Ring’s Peephole Cam is the newest doorbell cam in the Ring family, and it’s designed with renters in mind. The Peephole Cam fits right into your existing peephole hole, preserving your peephole function while adding a camera and other benefits of a video doorbell.
It has all of Ring’s regular doorbell functionality—like two-way communication, motion detection, and a doorbell button—plus a new feature: an impact sensor. The sensor detects any door vibrations to alert you when someone knocks on your door, even when you’re not home.
Because the Peephole Cam is a device designed for apartments, it also includes privacy zone settings for its audio and video to ensure you comply with privacy laws.
It connects to your Wi-Fi network so you can get motion sensor and impact sensor alerts and push notifications. And you can view the Peephole Cam’s live camera feed from your smartphone.
No camera angle adjustment
Things to Consider Before You Buy
Before you choose a Ring doorbell, think about how you’ll use it and the area it needs to cover.
One of the biggest differences between the five Ring video doorbells is installation. Pretty much anyone can install the Ring, the Ring 2, and the Ring Peephole Camera since they require only a few screws. If you’re on the handy side and you feel comfortable with simple wiring (or are willing to learn to hardwire a Ring doorbell) then you might consider the low-profile, battery-free Ring Pro.
Field of View
Depending on the area at your front door, choosing the wrong field of view could limit how useful your video doorbell is. If your front door is recessed, like many apartment doors, then a flat-mounted doorbell with a narrower field of view is fine.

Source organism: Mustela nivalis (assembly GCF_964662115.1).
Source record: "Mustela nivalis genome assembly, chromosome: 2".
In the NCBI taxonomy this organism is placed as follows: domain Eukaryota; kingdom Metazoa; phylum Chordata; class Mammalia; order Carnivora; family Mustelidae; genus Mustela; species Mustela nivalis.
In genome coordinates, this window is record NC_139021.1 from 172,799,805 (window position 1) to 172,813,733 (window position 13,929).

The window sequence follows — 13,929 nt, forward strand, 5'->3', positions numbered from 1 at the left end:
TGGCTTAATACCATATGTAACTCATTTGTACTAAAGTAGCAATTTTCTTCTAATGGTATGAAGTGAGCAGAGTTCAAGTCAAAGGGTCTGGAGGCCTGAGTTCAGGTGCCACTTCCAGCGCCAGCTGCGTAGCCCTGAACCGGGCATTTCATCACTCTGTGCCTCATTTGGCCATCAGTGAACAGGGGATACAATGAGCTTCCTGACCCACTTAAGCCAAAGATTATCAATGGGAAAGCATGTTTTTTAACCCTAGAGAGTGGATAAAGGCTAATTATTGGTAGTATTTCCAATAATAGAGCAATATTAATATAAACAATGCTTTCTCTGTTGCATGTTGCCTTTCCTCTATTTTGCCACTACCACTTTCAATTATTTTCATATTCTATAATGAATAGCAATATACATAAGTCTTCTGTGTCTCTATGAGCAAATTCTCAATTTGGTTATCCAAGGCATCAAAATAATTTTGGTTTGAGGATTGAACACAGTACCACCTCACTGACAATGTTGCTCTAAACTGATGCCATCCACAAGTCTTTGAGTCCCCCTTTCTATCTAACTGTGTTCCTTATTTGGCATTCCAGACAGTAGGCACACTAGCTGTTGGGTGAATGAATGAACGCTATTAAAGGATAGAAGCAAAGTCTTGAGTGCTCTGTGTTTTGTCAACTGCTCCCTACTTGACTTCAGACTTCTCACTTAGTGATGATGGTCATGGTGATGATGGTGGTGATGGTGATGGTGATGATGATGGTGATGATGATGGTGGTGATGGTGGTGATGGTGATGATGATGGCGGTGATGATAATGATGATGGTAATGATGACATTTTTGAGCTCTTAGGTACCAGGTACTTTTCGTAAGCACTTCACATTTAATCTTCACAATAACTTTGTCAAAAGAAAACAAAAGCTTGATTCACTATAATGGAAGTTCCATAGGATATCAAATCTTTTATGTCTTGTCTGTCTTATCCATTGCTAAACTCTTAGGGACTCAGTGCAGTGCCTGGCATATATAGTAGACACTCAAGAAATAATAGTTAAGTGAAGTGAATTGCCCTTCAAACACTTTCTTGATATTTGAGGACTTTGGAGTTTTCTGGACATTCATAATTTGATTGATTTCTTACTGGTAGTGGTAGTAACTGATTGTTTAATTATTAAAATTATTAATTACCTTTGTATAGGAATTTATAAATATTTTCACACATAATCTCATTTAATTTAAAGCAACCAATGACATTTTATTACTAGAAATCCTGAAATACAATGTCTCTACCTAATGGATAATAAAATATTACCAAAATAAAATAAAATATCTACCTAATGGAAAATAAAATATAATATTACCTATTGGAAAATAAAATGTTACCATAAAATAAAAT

But if you have a larger front porch or area you want your camera to cover, you might want to consider a Ring with a mounting wedge, like the Ring 2, or one with a wider viewing angle, like the original Ring.
How often do you want to charge batteries? With the exception of the Peephole Cam, all other Ring doorbells have a hardwire option so you never have to worry about changing a battery.
If you do decide to go the battery-powered route, we recommend purchasing an extra battery for power while the other is charging.
Finally, think about internet speeds. For a fast, reliable connection, the Ring Elite is your best bet since it works with ethernet rather than Wi-Fi.
If you want to go the Wi-Fi route (as most DIYers do), remember that you may need a Wi-Fi extender, depending on how far your front door is from your router.
What kind of motion-sensing technology does Ring use?
Ring video doorbells use standard motion detection with passive infrared (PIR) sensors. PIR sensors have the benefit of using less power than more advanced motion sensors, so they’re ideal for saving battery life on battery-powered devices like the Ring Doorbell.
What other video doorbells are available besides Ring?
Since Ring hit the market, many other companies have gotten in on the doorbell cam action, like the August doorbell, Skybell video, Nest Hello, Vivint, and more. The Nest Hello even has high-tech features like facial recognition and prerecorded messages you can use for visitors when you’re not available to answer the door.
A Ring Protect Basic subscription costs $3 a month for one video doorbell device. Your subscription gets you 30 days of rolling cloud storage for your doorbell camera video so you can save and share video recordings.
Ring Protect Plus is $10 a month and gets you the same video recording and cloud storage as the Basic but for unlimited devices. It also includes 24/7 professional monitoring for a Ring Alarm system and 10% off products at Ring.com.
How We Evaluated Ring Video Doorbells
As a Ring Doorbell 2 user, I’ve probably spent dozens of hours over the last few years using my Ring, and despite the sluggish app, I’m a happy customer.
To compare Ring 1 and Ring 2and learn more about the other Ring Video Doorbell products, I spent about three hours combing the Ring website, researching each device. I also watched about half a dozen installation videos and talked with a security pro to better understand the ins and outs of installing each. Our full methodology gives more info on how we evaluate products.
Kasey is a trained Community Emergency Response Team (CERT) member and a freelance writer with expertise in emergency preparedness and security. As the mother of four kids, including two teens, Kasey knows the safety concerns parents face as they raise tech-savvy kids in a connected world, and she loves to research the latest security options for her own family and for SafeWise readers. Learn more